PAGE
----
Monday, April 14, 2014

Passover Prep

I’m sitting here by myself in a quiet house. I’ve been up since six, baking for Passover. Now I’m waiting for the popovers to be done, the cheesecake to cool, and the gross box-mix cake that we eat for breakfast (cake for breakfast is the one thing both girls look forward to at Passover) to be covered. My husband has left for work, and for the moment, both girls are sleeping. It’s the first time I’ve been alone, in a peaceful house, in days.

I’ve been cleaning my house for Passover for days. My kitchen is actually sterile—or was, before I baked this morning. It was so clean, it’s almost a shame to use it again. The only time I’ve sat is when I’ve been too exhausted to stand anymore, and only for a short time before I went back to work. The hardest jobs are over.

The teen could sleep all day if I let her—I think the latest I’ve let her sleep is 11, and then I got angry because she wasn’t up yet, even though I never woke her. One more check in the mistake column. But the tween is usually up with the sun. The only thing keeping her in bed is her fatigue from a late night baseball game that, despite her best efforts, takes her a few days from which to recover.

I must have asked my husband three times this morning what was wrong, if he was okay, if he was sure there wasn’t anything wrong. He finally looked at me and said this is how he is every morning, I’m just never awake enough to notice.

True. Even on school mornings (we’re on spring break) when I’m up making the kids breakfast and lunch before they leave, I’m half asleep and counting the minutes before I can go back to bed.

But this morning, his alarm rang at six and I jumped out of bed. For me, Passover is all about the food. Literally. I’m not saying it’s not about the seder—I love the seders—or the ritual or even the cleaning. But during Passover, all of our thoughts revolve around eating. It’s not so much wishing for food we can’t eat, although that’s definitely part of it. But for me, it’s about scheduling food into our day.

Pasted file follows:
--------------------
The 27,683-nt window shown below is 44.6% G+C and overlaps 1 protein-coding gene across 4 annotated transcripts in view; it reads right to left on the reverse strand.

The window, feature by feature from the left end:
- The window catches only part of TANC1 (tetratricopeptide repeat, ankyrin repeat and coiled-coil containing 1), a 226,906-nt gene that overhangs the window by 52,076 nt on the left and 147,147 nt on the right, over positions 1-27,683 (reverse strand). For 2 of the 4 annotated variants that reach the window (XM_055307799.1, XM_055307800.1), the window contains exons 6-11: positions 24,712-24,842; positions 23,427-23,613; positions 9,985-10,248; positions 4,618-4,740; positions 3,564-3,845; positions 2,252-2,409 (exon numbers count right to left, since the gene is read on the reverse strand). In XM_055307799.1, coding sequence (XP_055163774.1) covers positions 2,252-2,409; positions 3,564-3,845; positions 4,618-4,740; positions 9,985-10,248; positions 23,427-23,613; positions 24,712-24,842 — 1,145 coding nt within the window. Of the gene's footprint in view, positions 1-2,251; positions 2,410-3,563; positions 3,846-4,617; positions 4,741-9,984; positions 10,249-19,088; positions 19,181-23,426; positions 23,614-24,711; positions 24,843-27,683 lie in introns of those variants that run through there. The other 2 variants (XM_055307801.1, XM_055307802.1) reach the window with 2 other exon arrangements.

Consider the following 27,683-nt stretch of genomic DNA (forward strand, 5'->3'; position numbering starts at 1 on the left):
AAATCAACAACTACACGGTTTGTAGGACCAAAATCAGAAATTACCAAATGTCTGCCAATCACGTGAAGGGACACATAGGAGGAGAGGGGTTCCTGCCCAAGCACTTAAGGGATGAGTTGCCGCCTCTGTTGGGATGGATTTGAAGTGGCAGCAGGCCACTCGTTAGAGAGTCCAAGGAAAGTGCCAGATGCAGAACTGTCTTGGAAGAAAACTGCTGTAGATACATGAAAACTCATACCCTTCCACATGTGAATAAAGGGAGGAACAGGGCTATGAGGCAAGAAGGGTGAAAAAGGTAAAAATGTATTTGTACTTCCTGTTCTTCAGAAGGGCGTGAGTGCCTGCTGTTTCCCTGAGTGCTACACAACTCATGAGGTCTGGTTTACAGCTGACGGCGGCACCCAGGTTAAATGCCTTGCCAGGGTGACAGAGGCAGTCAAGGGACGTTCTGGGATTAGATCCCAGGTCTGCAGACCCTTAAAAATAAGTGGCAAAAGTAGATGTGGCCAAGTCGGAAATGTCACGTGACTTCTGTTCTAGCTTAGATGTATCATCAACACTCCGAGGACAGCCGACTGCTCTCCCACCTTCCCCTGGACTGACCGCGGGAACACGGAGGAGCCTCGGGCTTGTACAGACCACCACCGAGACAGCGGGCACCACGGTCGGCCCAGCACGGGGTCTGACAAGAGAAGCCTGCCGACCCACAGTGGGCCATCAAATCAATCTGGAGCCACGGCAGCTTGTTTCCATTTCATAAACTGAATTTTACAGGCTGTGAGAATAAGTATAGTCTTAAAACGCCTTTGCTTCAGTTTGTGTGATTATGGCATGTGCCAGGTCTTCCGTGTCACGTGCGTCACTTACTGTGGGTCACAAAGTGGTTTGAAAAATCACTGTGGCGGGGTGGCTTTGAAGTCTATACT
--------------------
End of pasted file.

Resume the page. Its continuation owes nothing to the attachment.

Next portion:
Because there are so many foods we can’t eat, there is a lot of thought that goes into what we can. Most of those foods are handmade. I joke that during Passover I feel like a pioneer woman, because just as I finish making one meal, I have to start preparing for the next one. We plan our daily activities around making sure we’re home in time to prepare lunch or cook dinner.

And this morning, even though Passover doesn’t start until tonight, I had to start early. My house is cleaned for Passover. That means no non-Passover foods can be eaten here, which means we need to go out for breakfast. But I also needed to bake for tonight (the cheesecake), tomorrow’s breakfast and my husband’s lunch for the week (we’ll get home too late tonight for me to do it). Add in a dental appointment, which seemed like a good idea when I scheduled it, and a lunch date with camp friends for my girls and leaving for Pennsylvania mid-afternoon, and there is little time to actually do any baking. Especially if I want to get a shower in. J

So, I was up early and functioning early. And now I have time to relax before the rest of the house descends.


  1. I'm exhausted just reading this! Hope you enjoy all your food!

    1. Thanks! I'm actually not that tired--YET.

  2. I love Pesach. Hope your family had a wonderful seder, and wishing you all chag sameach.

  3. Happy Passover. Holidays do tend to revolve around the food, don't they? Hope you enjoyed your quiet time on this morning. :-)